The Sixers shot 67 percent in the first quarter, were at nearly 60 percent until garbage time and built a 22-point lead before pulling back on the throttle. Still, Philly finished with 105 points on 54 percent shooting. They scored 61 of those points in th first half. Their season-high for points in the first half is 64...which was set against the Suns.
Alvin Gentry, coach of the year candidate: "Once again, we had too many turnovers and that's an immediate concern. You can't do that in this league and expect to win. We have to do a better job at protecting the ball."
The Milwaukee Bucks: Let's see if you've heard this one before: The Bucks shot 39 percent from the field and finished with only 83 points. And lost.
Wash, rinse, repeat.
Still, Milwaukee gets bonus bawful points for getting lit the hell up by Kurt Thomas. Big Sexy -- as Bulls broadcaster Stacey King likes to call him -- finished with 22 points on 10-for-16 shooting to go along with 9 rebounds, 5 assists, 2 blocked shots and a steal.
It was the first time Thomas had scored 20 points in five years. Here's what I wrote about it at By The Horns:
Back on January 25, 2005, Kurt Thomas scored 24 points and pulled down 14 rebounds for the New York Knicks in a 133-118 loss to the Phoenix Suns. Those were good numbers. A little skewed, maybe, because of the pace (103.3) and the number of shots the Knicks attempted (105).
Let me put it this way: That night, the Knicks had two players score 20+ (Thomas and Trevor Ariza) and another player score 40 (Jamal Crawford). And that Suns team was in the lower half of the league in Defensive Rating.
Anyway, that was the last time Big Sexy scored 20 points. That includes his 2006 season, when he played for a Phoenix squad that led the league in PPG (108.4) and ranked second in Offensive Rating (111.5).
So when you consider the circumstances and the fact that he's the second-oldest player in the league (next to Shaq), then it's very possible we got to watch one of the best games of Kurt's career.
Think about it. The Bucks rank 6th in Defensive Rating (102.5). According to 82games.com, opposing centers don’t play very well against them. Starters and backups combine for 18.0 PPG, 7.5 RPG, 3.4 assists and a PER of 12.2 (which ranks between "in the rotation" and "scrounging for minutes" according to John Hollinger's reference guide). And those opposing centers have an Effective Field Goal Percentage of 45.5.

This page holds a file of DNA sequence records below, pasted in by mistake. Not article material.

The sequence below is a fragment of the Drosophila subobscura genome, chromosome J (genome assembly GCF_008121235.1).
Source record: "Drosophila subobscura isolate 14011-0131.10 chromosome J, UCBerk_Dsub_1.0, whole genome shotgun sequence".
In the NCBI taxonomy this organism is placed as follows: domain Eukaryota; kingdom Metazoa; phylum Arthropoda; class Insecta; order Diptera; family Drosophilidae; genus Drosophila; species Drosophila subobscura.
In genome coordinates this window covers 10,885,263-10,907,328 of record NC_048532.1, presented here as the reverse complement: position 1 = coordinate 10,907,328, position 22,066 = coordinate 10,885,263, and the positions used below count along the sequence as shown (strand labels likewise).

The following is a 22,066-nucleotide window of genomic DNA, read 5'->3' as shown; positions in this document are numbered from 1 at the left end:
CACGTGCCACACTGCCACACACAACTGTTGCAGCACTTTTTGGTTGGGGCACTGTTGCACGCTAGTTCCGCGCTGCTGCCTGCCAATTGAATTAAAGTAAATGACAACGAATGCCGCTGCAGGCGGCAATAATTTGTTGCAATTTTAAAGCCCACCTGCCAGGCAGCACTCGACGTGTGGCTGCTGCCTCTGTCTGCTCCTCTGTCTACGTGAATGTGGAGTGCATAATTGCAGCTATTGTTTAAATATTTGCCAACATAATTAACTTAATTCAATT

Well, as By The Horns reader inkybreath put it, "Did Big Sexy jump in the Hot Tub Time Machine before the game?"
I have no better explanation.
Andrew Bogut: He grabbed a game-high 18 rebounds, but he scored only 8 points on 4-for-11 shooting and didn't shoot a single free throw. And, as you already knew, Kurt Thomas ate his lunch. Rough year for Bogut. He's never been the same since Amar''''''e Stoudemire busted his arm.
Kurt Thomas, quote machine: On why he didn't have any 20-point games when he was playing for the Bucks last season (from ESPNChicago): "I take it however it comes. I played with a guy last year by the name of Brandon [Jennings] and he likes to get 'em up."
Carlos Boozer, quote machine: Regarding Big Sexy's big game (also from ESPNChicago): "He was on fire, man. Listen, we did that pick and roll and Kurt was wide open. He always be proclaiming how good his jump shot is, because he be having some good jump shot practices, but today he carried us. Real talk. He carried us the whole first half. He carried us to start the second half. That's why we got him here. He's a 16-year vet. He never gets rattled. Always got the same demeanor. Never gets too high, never gets too low. And tonight we called on him because he was wide open. He was knocking [shots] down for us.
The Cleveland Cavaliers: Last night, it was The Shot Part II for the Cavs:
It wasn't just Cleveland's 17th straight loss. It was also their 21st consecutive defeat away from home...which matches the franchise record for longes road losing streak set from January 13 to April 14, 2003.
The Cavs last road win was on November 9...in New Jersey.
And as I've noted, the Cavaliers play again tonight in Boston. Then they have back-to-back games at Orlando and Miami next Sunday and Monday. So, unless something miraculous happens, expect the new franchise record for consecutive road losses to reach 24. Cleveland's best shot is the Celtics game, because we all know the Leprechauns are down three centers and tend to sleep on bad teams.
In fact, one of the Cavs' three road wins was in Beantown.
Byron Scott, quote machine: "It's tough to take the loss because I thought our guys played hard enough to get the win. We have to keep playing hard and applying all the things we talked about at both ends of the floor. We have to know it's going to work out for us, we're going to have a breakout game. Right now we're losing some of these battles but in the long run we'll hopefully win the war."
The Toronto Craptors: Let's go ahead and get this out of the way:
Now, from The Other Chris:
Well, another game, another loss for the Raptors. At least they made this one entertaining, in the same way a car crash is.
Grizzlies end-of-game play: Give the play to Rudy Gay, let him do his thing (Hey, NBA defenders? He wants to go right, mmmK?). Jump shot with 0.8 left. Swish. Grizzlies up by 2. Toronto crowd deflated and with an inevitable sense of upcoming doom.